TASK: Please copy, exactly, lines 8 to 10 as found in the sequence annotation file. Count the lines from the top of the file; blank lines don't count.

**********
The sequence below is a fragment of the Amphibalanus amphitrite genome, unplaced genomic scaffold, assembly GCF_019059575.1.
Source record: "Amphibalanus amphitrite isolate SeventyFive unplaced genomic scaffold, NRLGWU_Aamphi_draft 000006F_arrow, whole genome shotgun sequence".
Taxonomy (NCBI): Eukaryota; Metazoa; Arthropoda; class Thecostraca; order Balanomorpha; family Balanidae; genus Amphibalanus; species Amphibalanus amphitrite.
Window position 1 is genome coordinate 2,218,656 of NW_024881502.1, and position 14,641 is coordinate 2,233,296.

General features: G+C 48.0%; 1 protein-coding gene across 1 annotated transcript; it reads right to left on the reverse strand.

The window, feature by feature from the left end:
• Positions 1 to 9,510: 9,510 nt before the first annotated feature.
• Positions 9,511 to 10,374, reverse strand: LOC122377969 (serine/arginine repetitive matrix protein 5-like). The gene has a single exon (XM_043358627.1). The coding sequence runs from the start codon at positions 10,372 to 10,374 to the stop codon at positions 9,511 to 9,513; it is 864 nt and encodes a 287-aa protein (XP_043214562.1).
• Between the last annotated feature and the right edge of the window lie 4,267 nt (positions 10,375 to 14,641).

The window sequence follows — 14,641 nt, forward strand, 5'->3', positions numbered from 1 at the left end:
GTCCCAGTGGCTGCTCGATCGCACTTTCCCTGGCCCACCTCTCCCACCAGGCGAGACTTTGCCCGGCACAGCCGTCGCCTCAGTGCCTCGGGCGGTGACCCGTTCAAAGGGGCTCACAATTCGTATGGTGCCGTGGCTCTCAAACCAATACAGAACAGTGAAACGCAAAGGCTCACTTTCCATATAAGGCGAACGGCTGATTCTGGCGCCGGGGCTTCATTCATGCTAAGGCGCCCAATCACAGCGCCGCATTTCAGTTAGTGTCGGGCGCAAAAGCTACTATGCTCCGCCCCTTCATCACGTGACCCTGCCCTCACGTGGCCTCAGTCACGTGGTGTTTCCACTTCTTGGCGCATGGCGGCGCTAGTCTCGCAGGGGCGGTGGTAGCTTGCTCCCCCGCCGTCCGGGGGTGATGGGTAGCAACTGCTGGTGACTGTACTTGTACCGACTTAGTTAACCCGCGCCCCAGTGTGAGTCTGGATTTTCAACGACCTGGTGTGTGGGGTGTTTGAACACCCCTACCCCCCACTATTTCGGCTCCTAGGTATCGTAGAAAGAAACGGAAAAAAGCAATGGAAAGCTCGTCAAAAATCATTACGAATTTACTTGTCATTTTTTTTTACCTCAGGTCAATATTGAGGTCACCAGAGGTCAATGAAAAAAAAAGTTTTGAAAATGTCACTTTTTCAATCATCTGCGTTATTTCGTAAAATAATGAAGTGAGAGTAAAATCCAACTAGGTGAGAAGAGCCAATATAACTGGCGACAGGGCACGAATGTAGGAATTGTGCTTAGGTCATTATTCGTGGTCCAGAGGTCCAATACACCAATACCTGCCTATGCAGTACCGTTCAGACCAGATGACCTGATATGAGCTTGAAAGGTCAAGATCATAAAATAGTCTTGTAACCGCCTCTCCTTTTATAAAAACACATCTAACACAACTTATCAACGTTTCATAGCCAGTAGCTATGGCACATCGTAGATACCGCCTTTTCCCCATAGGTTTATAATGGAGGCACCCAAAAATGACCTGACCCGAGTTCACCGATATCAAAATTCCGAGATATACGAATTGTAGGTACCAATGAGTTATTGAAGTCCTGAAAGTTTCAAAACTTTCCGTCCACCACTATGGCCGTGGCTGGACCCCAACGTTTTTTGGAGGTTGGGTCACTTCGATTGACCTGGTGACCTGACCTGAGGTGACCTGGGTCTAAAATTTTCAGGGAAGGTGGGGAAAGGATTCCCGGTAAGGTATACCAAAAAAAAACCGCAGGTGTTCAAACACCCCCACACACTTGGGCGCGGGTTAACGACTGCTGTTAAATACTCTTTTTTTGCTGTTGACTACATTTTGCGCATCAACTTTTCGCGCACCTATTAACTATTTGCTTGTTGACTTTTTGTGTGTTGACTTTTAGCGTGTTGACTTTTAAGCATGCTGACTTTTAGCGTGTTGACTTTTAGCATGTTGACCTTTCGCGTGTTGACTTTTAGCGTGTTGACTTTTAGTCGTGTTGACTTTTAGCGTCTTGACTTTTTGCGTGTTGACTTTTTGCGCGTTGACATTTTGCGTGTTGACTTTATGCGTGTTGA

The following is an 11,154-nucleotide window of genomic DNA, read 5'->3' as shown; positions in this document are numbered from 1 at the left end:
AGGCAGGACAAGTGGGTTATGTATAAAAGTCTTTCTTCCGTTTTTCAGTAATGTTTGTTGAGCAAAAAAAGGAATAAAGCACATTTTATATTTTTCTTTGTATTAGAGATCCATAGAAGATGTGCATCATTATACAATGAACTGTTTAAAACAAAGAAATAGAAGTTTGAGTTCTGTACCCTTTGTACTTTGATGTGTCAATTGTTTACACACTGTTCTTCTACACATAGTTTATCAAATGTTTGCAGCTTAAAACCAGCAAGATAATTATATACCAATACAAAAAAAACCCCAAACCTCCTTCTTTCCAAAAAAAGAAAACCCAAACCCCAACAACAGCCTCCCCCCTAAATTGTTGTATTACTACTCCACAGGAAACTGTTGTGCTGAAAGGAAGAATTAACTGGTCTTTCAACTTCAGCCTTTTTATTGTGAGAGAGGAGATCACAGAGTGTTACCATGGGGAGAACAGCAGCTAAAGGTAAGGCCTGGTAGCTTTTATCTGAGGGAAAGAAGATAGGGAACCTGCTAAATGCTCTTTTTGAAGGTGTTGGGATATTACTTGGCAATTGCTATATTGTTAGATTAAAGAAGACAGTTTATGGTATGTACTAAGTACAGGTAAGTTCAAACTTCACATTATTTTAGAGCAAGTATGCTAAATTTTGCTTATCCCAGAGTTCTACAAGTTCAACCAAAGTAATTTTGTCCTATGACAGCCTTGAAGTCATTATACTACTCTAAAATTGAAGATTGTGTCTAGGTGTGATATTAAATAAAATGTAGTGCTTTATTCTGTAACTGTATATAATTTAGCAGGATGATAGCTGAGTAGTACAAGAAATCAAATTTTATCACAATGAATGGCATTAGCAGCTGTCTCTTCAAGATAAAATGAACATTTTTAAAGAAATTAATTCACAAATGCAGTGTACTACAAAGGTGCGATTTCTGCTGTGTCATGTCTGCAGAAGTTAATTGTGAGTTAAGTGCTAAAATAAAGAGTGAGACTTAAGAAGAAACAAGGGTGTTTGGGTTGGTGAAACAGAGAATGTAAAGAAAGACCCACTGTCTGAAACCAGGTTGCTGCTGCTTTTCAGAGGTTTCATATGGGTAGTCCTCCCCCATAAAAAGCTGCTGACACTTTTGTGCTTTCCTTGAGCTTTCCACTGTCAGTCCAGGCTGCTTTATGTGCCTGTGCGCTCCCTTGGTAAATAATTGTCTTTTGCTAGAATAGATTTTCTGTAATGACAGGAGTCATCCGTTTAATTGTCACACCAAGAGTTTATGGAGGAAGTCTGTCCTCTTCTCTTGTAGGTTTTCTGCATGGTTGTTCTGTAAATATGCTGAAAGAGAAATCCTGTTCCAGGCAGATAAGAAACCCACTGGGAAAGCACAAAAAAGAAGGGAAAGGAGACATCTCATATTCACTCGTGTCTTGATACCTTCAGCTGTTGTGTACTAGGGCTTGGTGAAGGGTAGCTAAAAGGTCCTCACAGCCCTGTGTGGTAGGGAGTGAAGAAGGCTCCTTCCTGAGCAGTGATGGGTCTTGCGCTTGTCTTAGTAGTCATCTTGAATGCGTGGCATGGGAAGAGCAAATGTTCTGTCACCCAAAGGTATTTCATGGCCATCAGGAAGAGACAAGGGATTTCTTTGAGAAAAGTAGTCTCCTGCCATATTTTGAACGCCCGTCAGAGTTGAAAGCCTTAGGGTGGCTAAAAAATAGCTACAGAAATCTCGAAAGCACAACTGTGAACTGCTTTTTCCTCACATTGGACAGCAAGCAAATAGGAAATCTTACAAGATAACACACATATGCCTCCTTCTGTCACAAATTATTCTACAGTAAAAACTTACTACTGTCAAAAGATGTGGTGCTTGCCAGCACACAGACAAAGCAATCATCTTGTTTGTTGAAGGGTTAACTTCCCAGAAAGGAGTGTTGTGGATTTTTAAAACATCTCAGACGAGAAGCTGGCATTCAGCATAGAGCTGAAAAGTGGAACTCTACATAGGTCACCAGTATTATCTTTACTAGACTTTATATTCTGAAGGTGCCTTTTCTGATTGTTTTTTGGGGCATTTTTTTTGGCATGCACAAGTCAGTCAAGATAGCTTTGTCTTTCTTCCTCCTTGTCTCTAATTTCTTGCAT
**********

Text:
• Positions 9,511 to 10,374, reverse strand: LOC122377969 (serine/arginine repetitive matrix protein 5-like). The gene has a single exon (XM_043358627.1). The coding sequence runs from the start codon at positions 10,372 to 10,374 to the stop codon at positions 9,511 to 9,513; it is 864 nt and encodes a 287-aa protein (XP_043214562.1).
• Between the last annotated feature and the right edge of the window lie 4,267 nt (positions 10,375 to 14,641).

The window sequence follows — 14,641 nt, forward strand, 5'->3', positions numbered from 1 at the left end: